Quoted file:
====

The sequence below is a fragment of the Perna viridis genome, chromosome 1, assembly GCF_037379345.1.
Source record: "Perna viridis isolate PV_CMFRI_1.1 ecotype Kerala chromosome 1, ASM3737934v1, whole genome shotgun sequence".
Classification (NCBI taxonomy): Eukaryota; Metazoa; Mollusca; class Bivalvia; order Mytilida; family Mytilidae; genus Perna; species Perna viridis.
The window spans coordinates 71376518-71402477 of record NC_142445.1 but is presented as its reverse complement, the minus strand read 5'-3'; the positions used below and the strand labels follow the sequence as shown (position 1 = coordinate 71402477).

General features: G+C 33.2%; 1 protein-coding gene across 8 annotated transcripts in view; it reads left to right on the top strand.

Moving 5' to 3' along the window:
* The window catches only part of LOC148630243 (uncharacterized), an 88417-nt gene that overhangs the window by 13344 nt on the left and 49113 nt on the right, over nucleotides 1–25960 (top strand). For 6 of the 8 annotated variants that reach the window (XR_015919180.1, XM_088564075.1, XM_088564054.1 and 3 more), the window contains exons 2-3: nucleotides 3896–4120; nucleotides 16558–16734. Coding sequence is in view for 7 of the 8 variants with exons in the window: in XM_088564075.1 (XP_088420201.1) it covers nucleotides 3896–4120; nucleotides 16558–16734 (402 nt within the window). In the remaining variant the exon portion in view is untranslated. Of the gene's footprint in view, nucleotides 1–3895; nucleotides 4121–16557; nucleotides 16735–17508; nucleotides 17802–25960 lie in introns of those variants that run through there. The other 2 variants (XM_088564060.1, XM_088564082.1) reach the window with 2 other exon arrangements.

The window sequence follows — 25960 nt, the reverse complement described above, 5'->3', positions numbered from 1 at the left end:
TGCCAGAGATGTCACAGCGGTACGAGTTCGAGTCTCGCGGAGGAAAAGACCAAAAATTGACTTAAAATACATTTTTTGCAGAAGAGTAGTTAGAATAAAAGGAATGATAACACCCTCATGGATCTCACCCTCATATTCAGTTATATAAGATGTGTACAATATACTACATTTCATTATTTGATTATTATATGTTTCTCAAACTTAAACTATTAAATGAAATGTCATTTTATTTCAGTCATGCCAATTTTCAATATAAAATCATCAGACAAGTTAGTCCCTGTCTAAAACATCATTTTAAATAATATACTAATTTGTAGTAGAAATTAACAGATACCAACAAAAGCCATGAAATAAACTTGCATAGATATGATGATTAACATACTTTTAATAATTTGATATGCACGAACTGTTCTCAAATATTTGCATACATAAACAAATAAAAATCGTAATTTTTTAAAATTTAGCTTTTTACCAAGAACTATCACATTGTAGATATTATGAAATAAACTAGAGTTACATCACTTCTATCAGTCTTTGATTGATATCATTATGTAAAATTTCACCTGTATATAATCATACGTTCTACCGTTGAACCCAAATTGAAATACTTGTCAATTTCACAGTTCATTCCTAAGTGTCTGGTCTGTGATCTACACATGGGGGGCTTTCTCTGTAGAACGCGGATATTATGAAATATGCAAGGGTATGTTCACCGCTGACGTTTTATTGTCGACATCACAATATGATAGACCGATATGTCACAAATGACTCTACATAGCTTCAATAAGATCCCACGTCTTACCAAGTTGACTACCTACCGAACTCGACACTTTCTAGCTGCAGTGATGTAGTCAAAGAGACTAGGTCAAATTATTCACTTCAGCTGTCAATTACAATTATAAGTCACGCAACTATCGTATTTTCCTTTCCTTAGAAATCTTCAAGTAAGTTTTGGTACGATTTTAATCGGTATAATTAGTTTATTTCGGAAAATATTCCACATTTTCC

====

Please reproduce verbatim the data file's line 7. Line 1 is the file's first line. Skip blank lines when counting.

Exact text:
* The window catches only part of LOC148630243 (uncharacterized), an 88417-nt gene that overhangs the window by 13344 nt on the left and 49113 nt on the right, over nucleotides 1–25960 (top strand). For 6 of the 8 annotated variants that reach the window (XR_015919180.1, XM_088564075.1, XM_088564054.1 and 3 more), the window contains exons 2-3: nucleotides 3896–4120; nucleotides 16558–16734. Coding sequence is in view for 7 of the 8 variants with exons in the window: in XM_088564075.1 (XP_088420201.1) it covers nucleotides 3896–4120; nucleotides 16558–16734 (402 nt within the window). In the remaining variant the exon portion in view is untranslated. Of the gene's footprint in view, nucleotides 1–3895; nucleotides 4121–16557; nucleotides 16735–17508; nucleotides 17802–25960 lie in introns of those variants that run through there. The other 2 variants (XM_088564060.1, XM_088564082.1) reach the window with 2 other exon arrangements.